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concrete

5

It’s hardly themost riveting of subjects – and the onemost likely to induce

stifled yawns and eyes rolling to the heavens – but the still-growing culture of

health and safety inUK construction is one that is perhaps underestimated and

certainly undervalued.

One is toomany

FROM THE EDITOR

EDITOR:

James Luckey

Tel: +44 (0)1276 607158

j.luckey@concrete.org.uk

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concrete

is published 10 times a year (2017)

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© The Concrete Society, 2017

ISSN 0010-5317

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T

he fact that H&S has now evolved

to become engrained in all stages

of project planning can only be

good. Yes, legislation such as the

CDMRegulations helps clarify disparate

Acts but the drip-drip change in attitudes

over the years is of equal importance. Once

vilified as excessive red tape, the obligations

to ensure safer sites are accepted and, indeed,

welcomed.

According to the Health and Safety

Executive (HSE), there were 43 fatalities in

construction in 2015–2016, with a rate of

1.94 per 100,000 operatives. Unsurprisingly,

fall from height was still the highest cause of

death. As Martin Temple, chair of HSE, has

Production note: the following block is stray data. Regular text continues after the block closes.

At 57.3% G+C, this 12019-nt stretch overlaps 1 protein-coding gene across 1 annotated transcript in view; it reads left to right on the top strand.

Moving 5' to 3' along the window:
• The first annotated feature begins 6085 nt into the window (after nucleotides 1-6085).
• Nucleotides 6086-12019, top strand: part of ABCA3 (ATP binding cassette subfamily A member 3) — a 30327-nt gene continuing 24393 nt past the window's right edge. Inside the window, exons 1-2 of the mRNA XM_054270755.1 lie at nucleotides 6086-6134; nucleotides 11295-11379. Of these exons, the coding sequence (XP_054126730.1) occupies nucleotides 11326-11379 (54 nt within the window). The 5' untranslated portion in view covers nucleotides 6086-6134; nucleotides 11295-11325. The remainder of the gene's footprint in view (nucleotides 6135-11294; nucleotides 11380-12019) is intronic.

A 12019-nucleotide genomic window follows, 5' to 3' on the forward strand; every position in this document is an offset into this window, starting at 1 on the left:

said,“One death at work or life needlessly

shortened is one too many.”

Considering that for the UK workplace as

a whole the overall rate of fatal injuries is 0.51

per 100,000 workers, then there is still much

to do for construction to reduce its fatality

rate – which runs nearly four times higher

than the national average.And this is without

considering figures for serious injury.

Headlines

One does not need to look very far among

recent headlines to read of horror stories

on-site; incidents from falls to being crushed

are reported almost weekly.

But on a positive note, the UK can

claim that its adherence to H&S makes

it one of the safest places in the world in

which to work. The EU rate of fatalities

is considerably higher at 1.19 and even the

large economies of Germany, Italy, Spain and

France have worse records than the UK.

Maybe we should be surprised at this,

especially regarding Germany where it could

be expected that renowned engineering

excellence would go hand in hand with strict

adherence to health and safety.

The Editor recalls visiting a student

accommodation site in southern Germany

where access was gained through opening a

gap in the security fence, no PPE demands

were in place (bar a hard hat) and one

member of the visiting group was allowed in

wearing flip flops! So perhaps the expectation

is misplaced.

Anyone visiting the continent on business

can testify that for construction sites, edge

protection, hard hats, high-vis and gloves are,

more often than not, completely absent.

This is not to suggest, however, that UK

complacency and resting on our laurels is an

acceptable approach.

Concrete

has had to turn

down many photos in the past because they

highlight basic lapses in site H&S, such as

missing PPE or incorrect and unsafe use of

equipment and concrete as a material.

But for something that people have

moaned at for years,H&S has become

an accepted part of business practice and

ultimately saves time,money and lives. All

effort made to improve health and safety and

prevent incidents that cost lives or prevent

serious injury is time well spent.

Enjoy the issue!

James Luckey, Editor

Tel: 01276 607158

editorial@concrete.org.uk